Third annual International Research Commercialisation Open Programme concludes

by Brian Corbett

Governments across the globe are increasingly focused on developing knowledge-based economies. In addition to building capacity and skills, they are eager to demonstrate impact from their investment in research. Three years ago Cambridge Enterprise responded to this need by creating its International Research Commercialisation Open Programme.

Delegates attending the five-day intensive programme in September learned about licensing, spinning out new ventures and the delivery of consultancy by University of Cambridge academics. Through presentations, group work and case studies, we explored commercialisation processes—both in general terms and ‘how we do it in Cambridge’—as well as tackling a range of specific issues that practitioners face at home.

As in previous years, the cohort size was deliberately kept small, with just 16 attendees. There was ample opportunity to share knowledge and jointly develop solutions for the issues being addressed in participants’ university technology transfer teams. The group was very diverse, with delegates from Australia, Chile, Trinidad & Tobago, the UK, Portugal, Lithuania, Lebanon, Botswana, South Africa, Hong Kong and China.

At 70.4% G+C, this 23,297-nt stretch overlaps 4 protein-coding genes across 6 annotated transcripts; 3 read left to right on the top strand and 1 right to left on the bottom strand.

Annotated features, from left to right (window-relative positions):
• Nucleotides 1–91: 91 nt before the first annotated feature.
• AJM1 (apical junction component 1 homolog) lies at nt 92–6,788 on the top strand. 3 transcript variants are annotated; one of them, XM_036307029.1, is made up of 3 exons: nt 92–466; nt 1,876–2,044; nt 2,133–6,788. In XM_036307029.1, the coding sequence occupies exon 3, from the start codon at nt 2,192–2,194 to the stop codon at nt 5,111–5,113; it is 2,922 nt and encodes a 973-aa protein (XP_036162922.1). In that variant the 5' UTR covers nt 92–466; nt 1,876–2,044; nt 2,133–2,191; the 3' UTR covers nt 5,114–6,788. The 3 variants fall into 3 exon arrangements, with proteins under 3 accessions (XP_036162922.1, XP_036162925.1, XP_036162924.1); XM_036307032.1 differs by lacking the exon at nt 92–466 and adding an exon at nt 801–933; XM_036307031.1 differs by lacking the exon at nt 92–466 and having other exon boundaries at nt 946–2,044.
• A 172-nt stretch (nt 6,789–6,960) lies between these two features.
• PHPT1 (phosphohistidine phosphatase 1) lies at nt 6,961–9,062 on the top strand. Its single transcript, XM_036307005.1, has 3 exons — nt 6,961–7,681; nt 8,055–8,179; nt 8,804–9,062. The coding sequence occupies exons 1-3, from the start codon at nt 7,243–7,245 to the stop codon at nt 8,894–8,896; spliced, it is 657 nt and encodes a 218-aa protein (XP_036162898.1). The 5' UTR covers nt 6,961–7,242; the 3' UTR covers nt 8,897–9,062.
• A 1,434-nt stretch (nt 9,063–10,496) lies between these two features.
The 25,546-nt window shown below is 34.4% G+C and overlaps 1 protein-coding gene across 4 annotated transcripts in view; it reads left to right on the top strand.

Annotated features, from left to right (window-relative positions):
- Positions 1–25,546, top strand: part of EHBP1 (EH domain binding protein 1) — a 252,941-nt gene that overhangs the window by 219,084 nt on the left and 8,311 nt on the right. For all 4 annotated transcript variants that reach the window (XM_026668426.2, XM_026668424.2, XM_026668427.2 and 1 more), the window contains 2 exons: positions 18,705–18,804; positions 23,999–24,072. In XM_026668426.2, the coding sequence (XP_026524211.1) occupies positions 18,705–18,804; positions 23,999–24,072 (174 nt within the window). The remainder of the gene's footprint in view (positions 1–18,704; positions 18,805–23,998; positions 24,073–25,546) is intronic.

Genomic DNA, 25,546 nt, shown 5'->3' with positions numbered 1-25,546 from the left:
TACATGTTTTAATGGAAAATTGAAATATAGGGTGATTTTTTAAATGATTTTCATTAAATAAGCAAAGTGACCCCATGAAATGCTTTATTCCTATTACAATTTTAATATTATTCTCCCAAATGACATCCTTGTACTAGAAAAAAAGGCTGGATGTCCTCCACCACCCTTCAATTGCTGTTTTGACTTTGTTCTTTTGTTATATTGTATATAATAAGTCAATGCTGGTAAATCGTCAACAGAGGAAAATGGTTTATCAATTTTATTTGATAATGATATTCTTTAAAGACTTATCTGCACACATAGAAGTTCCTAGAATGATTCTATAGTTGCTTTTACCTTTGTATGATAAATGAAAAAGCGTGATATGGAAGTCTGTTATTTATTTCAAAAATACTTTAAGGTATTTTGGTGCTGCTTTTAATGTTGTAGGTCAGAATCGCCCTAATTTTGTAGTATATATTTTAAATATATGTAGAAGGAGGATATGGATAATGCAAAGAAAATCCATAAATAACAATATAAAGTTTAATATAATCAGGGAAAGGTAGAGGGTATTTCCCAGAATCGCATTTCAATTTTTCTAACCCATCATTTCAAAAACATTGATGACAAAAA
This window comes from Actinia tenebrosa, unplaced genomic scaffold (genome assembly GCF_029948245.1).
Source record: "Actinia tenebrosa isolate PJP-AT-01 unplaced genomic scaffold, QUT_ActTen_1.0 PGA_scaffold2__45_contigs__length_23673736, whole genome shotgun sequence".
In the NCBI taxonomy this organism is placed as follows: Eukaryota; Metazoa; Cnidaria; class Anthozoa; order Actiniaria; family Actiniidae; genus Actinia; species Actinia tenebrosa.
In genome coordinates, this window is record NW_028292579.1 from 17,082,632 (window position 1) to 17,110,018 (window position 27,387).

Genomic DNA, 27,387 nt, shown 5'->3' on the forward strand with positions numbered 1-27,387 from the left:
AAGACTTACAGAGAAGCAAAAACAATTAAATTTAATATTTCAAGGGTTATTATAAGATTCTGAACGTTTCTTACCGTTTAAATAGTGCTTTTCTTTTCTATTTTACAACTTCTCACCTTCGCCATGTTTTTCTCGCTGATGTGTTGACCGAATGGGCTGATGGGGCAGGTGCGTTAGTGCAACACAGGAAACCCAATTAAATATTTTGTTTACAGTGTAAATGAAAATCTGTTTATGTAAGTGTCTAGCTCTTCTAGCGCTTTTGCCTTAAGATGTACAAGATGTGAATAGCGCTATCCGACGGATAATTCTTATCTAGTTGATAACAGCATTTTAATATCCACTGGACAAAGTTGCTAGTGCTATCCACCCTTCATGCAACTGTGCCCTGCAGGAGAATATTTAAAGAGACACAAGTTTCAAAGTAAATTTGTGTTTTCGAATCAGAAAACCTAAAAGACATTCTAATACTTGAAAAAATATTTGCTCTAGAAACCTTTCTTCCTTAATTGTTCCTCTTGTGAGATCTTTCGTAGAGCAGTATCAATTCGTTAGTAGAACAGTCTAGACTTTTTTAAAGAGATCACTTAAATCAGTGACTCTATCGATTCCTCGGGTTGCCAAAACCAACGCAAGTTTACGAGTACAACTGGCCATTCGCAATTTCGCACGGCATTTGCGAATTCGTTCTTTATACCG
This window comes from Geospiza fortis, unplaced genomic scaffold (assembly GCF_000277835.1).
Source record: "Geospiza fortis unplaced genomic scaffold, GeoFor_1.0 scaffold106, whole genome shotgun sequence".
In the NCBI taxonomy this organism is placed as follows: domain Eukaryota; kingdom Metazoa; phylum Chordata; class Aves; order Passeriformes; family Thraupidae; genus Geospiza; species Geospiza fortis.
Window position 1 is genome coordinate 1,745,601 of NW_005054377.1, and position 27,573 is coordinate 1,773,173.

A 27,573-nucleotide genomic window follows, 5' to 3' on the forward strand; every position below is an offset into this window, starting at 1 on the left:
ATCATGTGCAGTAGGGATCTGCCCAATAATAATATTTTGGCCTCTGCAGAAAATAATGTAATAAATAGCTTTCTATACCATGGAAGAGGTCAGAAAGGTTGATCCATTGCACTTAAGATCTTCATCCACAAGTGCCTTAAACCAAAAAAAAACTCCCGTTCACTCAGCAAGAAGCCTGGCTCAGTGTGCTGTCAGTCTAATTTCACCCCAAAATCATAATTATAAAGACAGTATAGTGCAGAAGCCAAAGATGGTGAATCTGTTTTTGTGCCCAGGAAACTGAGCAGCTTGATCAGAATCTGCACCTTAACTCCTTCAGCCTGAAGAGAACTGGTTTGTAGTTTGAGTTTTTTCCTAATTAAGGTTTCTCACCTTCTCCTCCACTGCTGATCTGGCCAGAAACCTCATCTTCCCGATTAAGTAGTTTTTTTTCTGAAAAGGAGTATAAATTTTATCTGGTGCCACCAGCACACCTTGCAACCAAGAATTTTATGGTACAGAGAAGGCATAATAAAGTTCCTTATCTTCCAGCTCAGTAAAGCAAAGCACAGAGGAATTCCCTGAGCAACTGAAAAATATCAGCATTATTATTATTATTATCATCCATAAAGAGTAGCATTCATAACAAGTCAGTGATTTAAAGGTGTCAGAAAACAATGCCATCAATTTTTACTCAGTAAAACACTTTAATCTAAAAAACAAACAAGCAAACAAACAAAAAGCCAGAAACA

A key focus of the programme is the opportunity for delegates to network with other technology transfer professionals. The content sparked wide-ranging discussions that enabled delegates to grasp the nuances of the topics covered. Participants left with international connections as well as new and strong links to the Cambridge Enterprise ecosystem.

Although the programme was intensive, delegates were also able to enjoy a bit of the ‘Cambridge experience’, staying in University colleges, enjoying a formal dinner at St John’s College and punting along the Backs.

It’s a very well organised programme with experienced speakers and the right balance between presentations, case studies and hands-on exercises on how (beyond patents) to commercialise research results and develop knowledge-based ventures. The course provides several tools that can be adapted to the participants’ local context. Getting to know the vibrant Cambridge innovation ecosystem, to network and to learn from other participants is the cherry on top of the cake.

Helder Lopes, Advisor to the Rectory, NOVA University of Lisbon

The programme was rewarding for the Cambridge Enterprise team too. Working with a smart and highly motivated group of delegates challenged our thinking about commercialisation, and the diversity of experience was very refreshing. Cambridge will find some tough but friendly competition in years to come and, we hope, plenty of scope for collaboration too.

 

 

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